Led by House Administration Ranking Member Rodney Davis, nine members of Congress have written a letter to Domestic Policy Director Susan Rice and OMB Director Shalanda Young to inquire and express concerns about President Biden’s Executive Order 14019 on “Promoting Access to Voting.” The members of Congress are correct to do so for a multitude of reasons, but we will focus on three.
Democrats in Congress have made it their top legislative priority to “federalize elections.” Those efforts have failed. This seems to be another way to start those efforts though the law seems clear that this cannot be done through executive order. As the letter states:
[O]ur system requires that all our actions must comport always with the Constitution and other federal law. According to Article I, section 4 of the Constitution, states have the primary role in establishing election law and administering elections.1 And, to the extent the Elections Clause contains a federal “fail-safe,” it is the Congress to whom the Constitution delegates that power, not the President. The President’s role is limited to enforcing enacted legislation passed by Congress; therefore, the President must exercise great restraint when attempting to act on election law.
The second concern we will highlight is that this program by its very nature seems to be diverting personnel and funds for agencies away from their intended and legally funded purposes:
For example, on January 20, 2022, the Small Business Administration (SBA) announced that it was the first federal agency to apply to be a voter agency. Within this announcement, the SBA stated that “through the SBA’s district offices, small business owners and others will have the services they need to ensure their voices are heard at the ballot box and fair representation for their communities.” However, SBA’s mission is to assist small businesses with growing, expanding, and creating jobs – the sole federal agency dedicated to this task.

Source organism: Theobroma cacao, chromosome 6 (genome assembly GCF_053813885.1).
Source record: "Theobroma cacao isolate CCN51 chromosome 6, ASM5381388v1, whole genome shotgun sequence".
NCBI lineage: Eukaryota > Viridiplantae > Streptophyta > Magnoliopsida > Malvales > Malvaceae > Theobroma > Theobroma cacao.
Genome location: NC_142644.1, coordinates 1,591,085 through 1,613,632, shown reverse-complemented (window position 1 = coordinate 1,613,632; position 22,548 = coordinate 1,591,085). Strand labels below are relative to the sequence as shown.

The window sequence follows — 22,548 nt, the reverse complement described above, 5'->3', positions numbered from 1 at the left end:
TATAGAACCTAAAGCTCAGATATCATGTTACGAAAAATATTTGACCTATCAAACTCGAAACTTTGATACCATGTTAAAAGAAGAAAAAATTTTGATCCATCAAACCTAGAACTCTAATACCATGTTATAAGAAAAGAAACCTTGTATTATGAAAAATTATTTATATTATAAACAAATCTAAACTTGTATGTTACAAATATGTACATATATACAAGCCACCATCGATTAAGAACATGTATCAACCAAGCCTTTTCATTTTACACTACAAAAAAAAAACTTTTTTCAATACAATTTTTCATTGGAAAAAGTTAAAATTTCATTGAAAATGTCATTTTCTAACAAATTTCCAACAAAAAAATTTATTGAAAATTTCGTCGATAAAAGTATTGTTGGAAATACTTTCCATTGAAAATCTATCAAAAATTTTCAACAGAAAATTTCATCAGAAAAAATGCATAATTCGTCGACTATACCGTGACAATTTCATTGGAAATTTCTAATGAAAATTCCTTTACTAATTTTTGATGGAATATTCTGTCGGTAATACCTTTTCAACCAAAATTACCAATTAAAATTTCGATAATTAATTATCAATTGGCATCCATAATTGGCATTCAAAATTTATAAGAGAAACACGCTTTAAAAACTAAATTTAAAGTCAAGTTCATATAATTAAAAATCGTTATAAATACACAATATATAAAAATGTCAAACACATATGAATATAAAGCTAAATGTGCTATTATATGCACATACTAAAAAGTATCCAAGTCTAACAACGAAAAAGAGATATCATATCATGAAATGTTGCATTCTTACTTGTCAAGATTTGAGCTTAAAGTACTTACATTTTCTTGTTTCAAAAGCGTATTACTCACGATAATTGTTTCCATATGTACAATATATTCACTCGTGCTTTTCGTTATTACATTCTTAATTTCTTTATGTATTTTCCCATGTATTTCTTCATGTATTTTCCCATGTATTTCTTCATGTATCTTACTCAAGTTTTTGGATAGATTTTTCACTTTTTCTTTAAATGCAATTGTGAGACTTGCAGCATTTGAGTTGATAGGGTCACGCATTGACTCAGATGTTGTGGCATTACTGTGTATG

Lastly, the letter questions whether there is danger in involving nonpartisan civil servants in voting. There are many laws in place to deal with this situation, most famously the Hatch Act, which is titled "An Act to Prevent Pernicious Political Activities. "Its main provision prohibits civil service employees in the executive branch of the federal government, except the president and vice president, from engaging in some forms of political activity. As the letter questions:
Have proper steps been taken to ensure that the actions taken by the federal agency employees do not violate the Hatch Act? If so, please provide a detailed description of the steps taken.
It seems, at best, that this program was not thought through. At worst, it is a partisan exercise violating the Hatch Act and the Constitution. We hope that Ranking Member Davis and the other members receive prompt answers and this program will be halted unless those answers are satisfactory.